Anyway. Zombicide had similar selling points. It was presented as an all in one box set game – everything you needed to play in one box including 71 miniatures, gaming tiles, tokens, deck of cards for gameplay and of course the rules. It was short, offering several difficulty levels with games lasting between half an hour and three hours. It also came with a couple of different game modes and scenarios. You can actually view a number of them on this page:

You may notice something else on this page: an editor! They also released an editor for designing and changing scenarios and maps, and blank item and character cards. I will have to shuffle about and find someone that has actually used it. In principle I think it’s quite nifty and a good inclusion. It has the official artwork and objects of the game. 

No matter the quality of the base game, not only allowing but enabling players to make their own ‘versions’ is a good thing in my opinion. Even if the groundwork is poor it lets people take the parts they like and produce more (possibly improved) improved content and share it. I think it shows a better side to the initial creators in that they want to share the whole world with the players, not just the parts they produce for money. 

Here’s some reviews and coverage of gameplay. 

I have had the opportunity to peruse a copy of Zombicide at my local nerd-games store. The minis are slightly more bendy than normal plastic which was odd. They are described as being 28mm ‘heroic’ scale miniatures but this is as arbitrary a descriptor as usual. The human models are a little smaller in all dimensions than a standard human GW figure. This image from the kickstarter page shows some of the player models and zombie models next to a space marine. Not the most useful comparison but better than nothing I suppose! 

It is quite a nifty, sturdy set in person like the Sedition Wars one. 

The majority consensus on Zombicide seems to be that the game itself is somewhat lackluster. People have had fun but overall say it’s not as good as it could be and its popularity somewhat outstrips the quality of the gameplay. But as far as price per mini goes it’s quite good.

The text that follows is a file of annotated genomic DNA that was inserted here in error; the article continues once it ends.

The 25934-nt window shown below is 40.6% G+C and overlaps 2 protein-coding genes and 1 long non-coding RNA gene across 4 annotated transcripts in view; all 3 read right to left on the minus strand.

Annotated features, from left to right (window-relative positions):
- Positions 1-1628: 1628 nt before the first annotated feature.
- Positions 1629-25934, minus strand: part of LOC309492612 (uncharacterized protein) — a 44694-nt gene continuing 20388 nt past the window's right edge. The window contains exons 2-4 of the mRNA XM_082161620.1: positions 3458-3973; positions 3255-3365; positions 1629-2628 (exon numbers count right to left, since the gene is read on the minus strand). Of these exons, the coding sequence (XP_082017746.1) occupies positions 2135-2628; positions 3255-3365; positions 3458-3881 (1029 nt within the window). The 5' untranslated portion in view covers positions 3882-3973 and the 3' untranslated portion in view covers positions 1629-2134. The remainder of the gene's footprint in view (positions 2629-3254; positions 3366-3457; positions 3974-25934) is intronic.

Esteemed goon colleague posted about his groups' positive experience with the game in a thread:

King Burgundy:

"Reasons my group loves it:

1) Cooperative. Cooperative games are a bonus for a few of our players who prefer those games to the more cutthroat ones we rotate through.
2) The feel of playing it really does evoke a lot of the same scenarios one would expect in a zombie movie. Dilemma's like splitting up or staying together based on the scenario you are playing, being overwhelmed, etc.
3) Turns go pretty quick, not a lot of waiting around, very easy to learn and play. One of our regulars is really not the type that would play a normal miniatures style game like 40k and as a result I was worried he wouldn't be in to this either, but he loved it. It may end up being a bit of a gateway game.
4) The survivors are a pretty fun lot to play as, quite a few nods to pop culture, it lends itself to a lot of fun around the table, trash talk, etc. Oh, and like suggested above, our group DOES love pop culture reference chars/zombies, so that definitely plays a part.
5) It's difficult, depending on the scenario, you can't just blaze through it and expect to win, but not soul crushingly so, like Arkham Horror.
6) Plenty of leeway for designing your own scenarios and adjusting things to increase or decrease the difficulty or change the way the game plays.  "

In general Zombicide tried to push a 'pulp' aesthetic. Pretty much every player character is a reference to either a particular character or stereotype.

As you can see the basic player set include rifle toting old guy, asian girl with katana, and a... skating waitress with a chainsaw. They also produced Sheldon from Big Bang Theory and Machete from... Machete as stretch goal models.

Ofcourse the Maxican model is in brown plastic.

Big Bang Theory is a terrible show. I would get Sheldon eaten by zombies everytime.
The game was successful enough that they have launched a second 'season' of zombicide, as well as an add on pack compatible with either the first or second main boxed game. This is out as another kickstarter and includes tens more referential characters with every one from Shaun (Shaun of the Dead) to Hannibal Lecter (Ancient Carthaginian).